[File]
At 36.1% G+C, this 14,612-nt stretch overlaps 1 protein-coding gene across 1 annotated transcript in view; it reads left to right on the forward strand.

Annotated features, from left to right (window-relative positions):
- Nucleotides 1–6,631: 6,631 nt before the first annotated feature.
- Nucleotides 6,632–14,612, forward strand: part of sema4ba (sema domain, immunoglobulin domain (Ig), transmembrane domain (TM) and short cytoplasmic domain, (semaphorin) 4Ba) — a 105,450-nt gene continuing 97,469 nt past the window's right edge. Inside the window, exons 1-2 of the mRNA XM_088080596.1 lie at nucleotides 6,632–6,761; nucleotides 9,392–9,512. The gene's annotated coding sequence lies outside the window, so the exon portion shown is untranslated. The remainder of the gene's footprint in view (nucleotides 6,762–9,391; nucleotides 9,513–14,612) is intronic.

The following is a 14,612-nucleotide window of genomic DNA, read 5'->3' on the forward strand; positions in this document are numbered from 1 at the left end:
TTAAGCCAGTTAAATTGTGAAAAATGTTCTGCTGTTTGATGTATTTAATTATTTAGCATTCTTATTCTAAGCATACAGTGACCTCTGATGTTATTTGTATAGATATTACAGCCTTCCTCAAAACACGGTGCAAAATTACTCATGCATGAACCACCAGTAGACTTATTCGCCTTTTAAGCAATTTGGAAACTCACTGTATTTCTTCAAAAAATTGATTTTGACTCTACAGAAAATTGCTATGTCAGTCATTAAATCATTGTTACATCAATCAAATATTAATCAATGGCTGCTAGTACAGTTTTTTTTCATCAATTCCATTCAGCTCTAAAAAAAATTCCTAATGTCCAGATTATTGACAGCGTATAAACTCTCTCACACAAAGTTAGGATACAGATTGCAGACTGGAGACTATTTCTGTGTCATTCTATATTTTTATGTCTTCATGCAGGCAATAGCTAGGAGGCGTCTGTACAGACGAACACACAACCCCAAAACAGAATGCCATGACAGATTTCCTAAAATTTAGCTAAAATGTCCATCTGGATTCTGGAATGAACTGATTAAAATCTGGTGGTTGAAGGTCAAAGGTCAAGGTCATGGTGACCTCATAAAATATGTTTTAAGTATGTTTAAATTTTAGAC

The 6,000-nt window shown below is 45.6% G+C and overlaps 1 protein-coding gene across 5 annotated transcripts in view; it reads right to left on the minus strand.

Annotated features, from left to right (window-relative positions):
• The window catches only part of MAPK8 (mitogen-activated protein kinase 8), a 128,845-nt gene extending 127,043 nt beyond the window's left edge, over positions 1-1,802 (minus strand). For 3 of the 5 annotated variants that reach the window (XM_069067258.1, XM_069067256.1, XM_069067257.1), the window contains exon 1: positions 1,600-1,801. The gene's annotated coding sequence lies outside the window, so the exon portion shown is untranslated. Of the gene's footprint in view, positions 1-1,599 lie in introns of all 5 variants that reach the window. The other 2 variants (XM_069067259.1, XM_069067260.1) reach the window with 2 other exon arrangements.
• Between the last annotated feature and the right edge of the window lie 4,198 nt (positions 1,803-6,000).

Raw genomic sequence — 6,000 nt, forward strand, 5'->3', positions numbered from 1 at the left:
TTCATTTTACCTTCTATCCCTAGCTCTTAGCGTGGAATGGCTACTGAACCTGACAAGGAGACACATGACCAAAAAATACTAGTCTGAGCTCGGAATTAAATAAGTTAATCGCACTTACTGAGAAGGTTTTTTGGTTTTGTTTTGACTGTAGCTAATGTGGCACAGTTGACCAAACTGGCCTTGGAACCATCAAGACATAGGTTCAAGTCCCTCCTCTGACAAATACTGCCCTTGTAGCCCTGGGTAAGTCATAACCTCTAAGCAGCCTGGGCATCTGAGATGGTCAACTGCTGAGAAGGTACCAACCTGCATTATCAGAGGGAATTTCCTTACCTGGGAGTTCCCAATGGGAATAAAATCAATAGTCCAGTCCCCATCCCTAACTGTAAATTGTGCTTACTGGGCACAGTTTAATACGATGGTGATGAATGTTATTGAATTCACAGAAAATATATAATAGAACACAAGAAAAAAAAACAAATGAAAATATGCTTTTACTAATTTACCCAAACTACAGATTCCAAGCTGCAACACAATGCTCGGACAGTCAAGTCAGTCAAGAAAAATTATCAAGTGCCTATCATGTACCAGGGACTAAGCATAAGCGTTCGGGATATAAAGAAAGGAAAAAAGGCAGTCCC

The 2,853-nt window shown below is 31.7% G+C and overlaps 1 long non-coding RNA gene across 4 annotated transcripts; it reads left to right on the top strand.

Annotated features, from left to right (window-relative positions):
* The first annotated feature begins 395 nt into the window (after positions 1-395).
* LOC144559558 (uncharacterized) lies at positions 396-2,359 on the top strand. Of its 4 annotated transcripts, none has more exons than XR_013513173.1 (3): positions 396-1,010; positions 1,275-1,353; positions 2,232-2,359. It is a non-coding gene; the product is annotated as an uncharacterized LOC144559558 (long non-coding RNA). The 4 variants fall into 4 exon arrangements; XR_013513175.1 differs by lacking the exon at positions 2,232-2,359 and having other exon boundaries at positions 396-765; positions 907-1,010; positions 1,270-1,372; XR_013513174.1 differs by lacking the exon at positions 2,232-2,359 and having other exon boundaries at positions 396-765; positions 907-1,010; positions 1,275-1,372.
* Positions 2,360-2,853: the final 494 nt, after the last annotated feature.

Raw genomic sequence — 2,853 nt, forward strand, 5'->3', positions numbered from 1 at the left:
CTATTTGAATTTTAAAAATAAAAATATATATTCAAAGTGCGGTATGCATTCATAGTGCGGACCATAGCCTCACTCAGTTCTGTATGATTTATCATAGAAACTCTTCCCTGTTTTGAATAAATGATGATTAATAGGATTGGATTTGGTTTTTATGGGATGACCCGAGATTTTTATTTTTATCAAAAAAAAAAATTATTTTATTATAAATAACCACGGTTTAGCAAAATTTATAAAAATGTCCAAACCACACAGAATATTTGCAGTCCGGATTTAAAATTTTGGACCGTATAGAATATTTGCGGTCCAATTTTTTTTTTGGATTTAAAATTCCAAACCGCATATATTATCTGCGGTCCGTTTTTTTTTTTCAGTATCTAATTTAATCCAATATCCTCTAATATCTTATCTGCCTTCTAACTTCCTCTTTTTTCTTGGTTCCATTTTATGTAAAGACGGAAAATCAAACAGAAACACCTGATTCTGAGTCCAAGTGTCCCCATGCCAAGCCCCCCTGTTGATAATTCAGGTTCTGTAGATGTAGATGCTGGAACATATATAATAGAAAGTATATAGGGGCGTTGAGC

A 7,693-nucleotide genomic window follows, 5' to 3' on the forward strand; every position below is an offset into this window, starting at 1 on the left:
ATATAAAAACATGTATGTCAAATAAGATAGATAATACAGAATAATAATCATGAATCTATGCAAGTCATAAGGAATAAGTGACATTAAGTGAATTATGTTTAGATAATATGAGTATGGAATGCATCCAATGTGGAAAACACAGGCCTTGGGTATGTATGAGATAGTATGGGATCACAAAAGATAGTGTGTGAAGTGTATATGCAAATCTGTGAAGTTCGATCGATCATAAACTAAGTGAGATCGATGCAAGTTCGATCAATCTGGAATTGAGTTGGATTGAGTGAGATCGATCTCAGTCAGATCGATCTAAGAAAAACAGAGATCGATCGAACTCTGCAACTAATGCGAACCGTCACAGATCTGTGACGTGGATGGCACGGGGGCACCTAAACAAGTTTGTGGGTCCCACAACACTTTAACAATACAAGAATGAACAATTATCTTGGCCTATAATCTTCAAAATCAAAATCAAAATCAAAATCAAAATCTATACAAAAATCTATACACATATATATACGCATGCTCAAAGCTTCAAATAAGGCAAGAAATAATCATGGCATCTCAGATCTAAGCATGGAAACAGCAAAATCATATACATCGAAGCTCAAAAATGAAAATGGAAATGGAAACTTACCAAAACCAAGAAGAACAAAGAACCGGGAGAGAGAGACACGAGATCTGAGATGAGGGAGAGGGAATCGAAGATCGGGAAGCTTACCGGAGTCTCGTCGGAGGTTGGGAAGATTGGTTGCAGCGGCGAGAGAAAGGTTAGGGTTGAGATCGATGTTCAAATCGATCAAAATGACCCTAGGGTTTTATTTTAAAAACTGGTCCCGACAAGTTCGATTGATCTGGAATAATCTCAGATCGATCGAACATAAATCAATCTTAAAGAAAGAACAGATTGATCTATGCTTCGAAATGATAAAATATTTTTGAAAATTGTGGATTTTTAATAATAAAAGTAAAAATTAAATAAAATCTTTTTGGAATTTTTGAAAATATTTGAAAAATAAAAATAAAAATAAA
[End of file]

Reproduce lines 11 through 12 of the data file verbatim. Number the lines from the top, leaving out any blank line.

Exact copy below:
Raw genomic sequence — 6,000 nt, forward strand, 5'->3', positions numbered from 1 at the left:
TTCATTTTACCTTCTATCCCTAGCTCTTAGCGTGGAATGGCTACTGAACCTGACAAGGAGACACATGACCAAAAAATACTAGTCTGAGCTCGGAATTAAATAAGTTAATCGCACTTACTGAGAAGGTTTTTTGGTTTTGTTTTGACTGTAGCTAATGTGGCACAGTTGACCAAACTGGCCTTGGAACCATCAAGACATAGGTTCAAGTCCCTCCTCTGACAAATACTGCCCTTGTAGCCCTGGGTAAGTCATAACCTCTAAGCAGCCTGGGCATCTGAGATGGTCAACTGCTGAGAAGGTACCAACCTGCATTATCAGAGGGAATTTCCTTACCTGGGAGTTCCCAATGGGAATAAAATCAATAGTCCAGTCCCCATCCCTAACTGTAAATTGTGCTTACTGGGCACAGTTTAATACGATGGTGATGAATGTTATTGAATTCACAGAAAATATATAATAGAACACAAGAAAAAAAAACAAATGAAAATATGCTTTTACTAATTTACCCAAACTACAGATTCCAAGCTGCAACACAATGCTCGGACAGTCAAGTCAGTCAAGAAAAATTATCAAGTGCCTATCATGTACCAGGGACTAAGCATAAGCGTTCGGGATATAAAGAAAGGAAAAAAGGCAGTCCC